Cohen’s ruling was denounced by Liberty University School of Law professor Rena Lindevaldsen, who told CitizenLink.com, "To have the first reported decision in the country stripping a biological mother of her child, solely because she has refused to give visitation to a legal stranger, is shocking." Added Lindevaldsen, "There’s a lot of talk nowadays about drawing that line in the sand and understanding that government can’t order certain things. When you’re ordering a child to be stripped from her biological mother, you’ve got to wonder, has the court overstepped its bounds?"
Staver cited the case as illustrative of the perils of granting same-sex families full legal recognition, telling Newsweek in a Dec. 6, 2008 article that, "Lisa Miller’s case illustrates two things in regards to same-sex marriages. First, one state cannot adopt same-sex unions without affecting the sister states. It’s simply impossible. Secondly, these cases are about real people, and children are particularly caught in the tangled legal web of same-sex marriage, and Isabella is a classic example."
In that same article, however, Jenkins offered a glimpse into what the case has meant for her. "I did not divorce my child, I divorced my partner," she said. "Yet I’ve missed out on my child’s kindergarten graduation. I’ll never get that back. I don’t even get to talk to my daughter on the phone. It’s heinous what has transpired."
Whether children of same-sex couples are more at risk of such legal entanglement than are children of feuding heterosexual former spouses may be a point of debate. When it does happen that dissolving same-sex unions involve children, however, what holds sway is the very same patchwork of legal rights and status that can change the legal standing of a family’s members from one state to the next simply by crossing a border: while Vermont, where the women lived while together and where Jenkins still resides, now offers marriage equality, Virginia, where Miller relocated, specifically denies any legal recognition of same-sex families at all. Attorney Joseph Price, who represents Jenkins, told Newsweek, "You cannot just shop your case around in different states until you get a ruling in your favor. And that’s essentially what Lisa has tried to do."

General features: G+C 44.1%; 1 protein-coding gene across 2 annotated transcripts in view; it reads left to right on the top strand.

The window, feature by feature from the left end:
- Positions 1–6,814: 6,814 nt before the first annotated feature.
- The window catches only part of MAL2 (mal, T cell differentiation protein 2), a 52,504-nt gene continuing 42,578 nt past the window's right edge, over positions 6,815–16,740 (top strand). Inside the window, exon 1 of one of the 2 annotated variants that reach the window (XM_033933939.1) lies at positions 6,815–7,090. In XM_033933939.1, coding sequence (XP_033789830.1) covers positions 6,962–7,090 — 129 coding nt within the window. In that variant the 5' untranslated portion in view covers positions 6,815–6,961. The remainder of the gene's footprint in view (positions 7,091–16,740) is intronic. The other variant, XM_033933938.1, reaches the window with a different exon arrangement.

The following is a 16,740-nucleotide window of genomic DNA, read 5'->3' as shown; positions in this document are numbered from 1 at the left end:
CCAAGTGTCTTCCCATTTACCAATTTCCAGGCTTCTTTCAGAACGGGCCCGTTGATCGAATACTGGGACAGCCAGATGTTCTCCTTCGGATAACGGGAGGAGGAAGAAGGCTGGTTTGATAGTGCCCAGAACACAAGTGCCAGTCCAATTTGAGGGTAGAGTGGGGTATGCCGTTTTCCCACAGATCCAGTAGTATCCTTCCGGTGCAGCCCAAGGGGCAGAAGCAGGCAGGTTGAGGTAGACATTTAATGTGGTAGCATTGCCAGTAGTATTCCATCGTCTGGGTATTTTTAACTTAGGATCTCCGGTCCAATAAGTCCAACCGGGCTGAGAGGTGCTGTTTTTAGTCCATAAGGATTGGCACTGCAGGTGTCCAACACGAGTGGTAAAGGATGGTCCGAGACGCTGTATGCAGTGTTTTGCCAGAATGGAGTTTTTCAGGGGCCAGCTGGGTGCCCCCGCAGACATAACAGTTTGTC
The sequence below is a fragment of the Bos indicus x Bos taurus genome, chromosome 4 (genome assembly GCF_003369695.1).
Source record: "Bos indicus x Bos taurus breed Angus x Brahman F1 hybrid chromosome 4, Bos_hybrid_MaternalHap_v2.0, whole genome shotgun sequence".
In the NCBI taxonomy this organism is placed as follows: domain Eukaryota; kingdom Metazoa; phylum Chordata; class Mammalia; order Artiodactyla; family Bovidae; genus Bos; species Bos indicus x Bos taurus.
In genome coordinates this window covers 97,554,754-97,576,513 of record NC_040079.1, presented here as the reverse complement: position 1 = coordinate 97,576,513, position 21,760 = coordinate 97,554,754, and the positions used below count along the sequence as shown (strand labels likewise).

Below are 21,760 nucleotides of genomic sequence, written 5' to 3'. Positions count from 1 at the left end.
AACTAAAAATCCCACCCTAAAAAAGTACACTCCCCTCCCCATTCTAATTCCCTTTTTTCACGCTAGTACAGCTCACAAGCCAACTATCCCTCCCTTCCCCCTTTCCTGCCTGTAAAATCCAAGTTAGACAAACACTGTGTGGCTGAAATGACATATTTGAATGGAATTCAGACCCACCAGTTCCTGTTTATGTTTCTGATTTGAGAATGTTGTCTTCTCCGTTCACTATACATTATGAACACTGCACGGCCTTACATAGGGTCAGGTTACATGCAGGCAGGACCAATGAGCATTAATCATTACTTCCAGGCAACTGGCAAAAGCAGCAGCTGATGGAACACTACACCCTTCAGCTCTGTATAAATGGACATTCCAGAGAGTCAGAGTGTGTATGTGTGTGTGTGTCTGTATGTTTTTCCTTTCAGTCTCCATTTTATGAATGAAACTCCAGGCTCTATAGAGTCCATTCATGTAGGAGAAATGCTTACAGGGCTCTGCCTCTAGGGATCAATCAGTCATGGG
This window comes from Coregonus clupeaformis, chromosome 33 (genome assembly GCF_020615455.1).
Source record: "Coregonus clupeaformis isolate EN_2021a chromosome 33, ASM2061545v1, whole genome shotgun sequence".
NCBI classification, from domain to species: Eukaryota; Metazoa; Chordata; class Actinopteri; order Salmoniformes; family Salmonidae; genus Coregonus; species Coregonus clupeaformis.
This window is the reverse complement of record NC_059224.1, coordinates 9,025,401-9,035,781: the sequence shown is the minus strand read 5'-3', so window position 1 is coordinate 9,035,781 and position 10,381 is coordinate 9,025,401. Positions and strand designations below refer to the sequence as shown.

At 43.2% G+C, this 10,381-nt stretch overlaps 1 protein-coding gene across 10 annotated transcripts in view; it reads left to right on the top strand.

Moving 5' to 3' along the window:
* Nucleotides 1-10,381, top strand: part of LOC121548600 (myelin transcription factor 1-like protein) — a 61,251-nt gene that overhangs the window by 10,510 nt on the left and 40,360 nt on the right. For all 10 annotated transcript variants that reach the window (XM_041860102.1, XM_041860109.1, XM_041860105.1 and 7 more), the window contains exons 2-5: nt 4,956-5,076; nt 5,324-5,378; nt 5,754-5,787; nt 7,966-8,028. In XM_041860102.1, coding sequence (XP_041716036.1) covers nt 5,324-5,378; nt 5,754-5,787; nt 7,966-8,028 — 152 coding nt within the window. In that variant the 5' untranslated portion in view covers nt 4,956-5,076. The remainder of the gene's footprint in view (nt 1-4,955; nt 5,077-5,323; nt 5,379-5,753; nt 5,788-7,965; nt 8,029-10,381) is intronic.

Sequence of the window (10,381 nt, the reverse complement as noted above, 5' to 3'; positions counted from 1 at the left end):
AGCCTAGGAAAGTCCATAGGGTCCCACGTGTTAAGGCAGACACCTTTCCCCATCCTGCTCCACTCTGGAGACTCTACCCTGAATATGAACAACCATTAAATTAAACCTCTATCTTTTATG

In that article, Miller, too, opened up, saying that she had a conversion experience while attending a Baptist church and decided to walk away from her lesbian identity. "I do not feel safe leaving my daughter with her," Miller told Newsweek, referring to Jenkins, "and I believe I have a God-given and constitutional right to raise my child as I see fit." Continued Miller, "There is a homosexual agenda at work here, and Isabella is a pawn in their game. It has nothing to do with the law. Isabella was saved at age 4, loves God, and knows what’s right and what’s wrong. We don’t hate Janet, we pray for her soul and salvation."
Kilian Melloy reviews media, conducts interviews, and writes commentary for EDGEBoston, where he also serves as Assistant Arts Editor.
Alec Baldwin says he's quitting showbiz after his "30 Rock" contract is up in 2012.
"I don't have any interest in acting anymore," the two-time Emmy winner from Massapequa, L.I., said in an interview for the upcoming issue of Men's Journal. "Movies are part of my past. It's been 30 years. I'm not young, but I have time to do something else."
Baldwin, 51, has hinted at running for office.
He has one more movie coming out: "It's Complicated," with Meryl Streep and Steve Martin, which opens Christmas Day.
Despite his critically acclaimed 1990s performances in "The Hunt for Red October," "Glengarry Glen Ross" and "Miami Blues," Baldwin said he has not been a success at acting.
"It's a difficult thing to say, but I believe it: I consider my entire movie career a complete failure. I'll tell you why. The goal of moviemaking is to star in a film where your performance drives the film, and the film is either a soaring critical or commercial success, and I never had that."
He said he tried to quit his NBC show, a favorite of the critics in its fourth season, in 2007 after the humiliation of a nasty voice mail he left for his daughter - he called her a "rude, thoughtless little pig" - being made public.
"I feel the consequences of that every day," he told Men's Journal.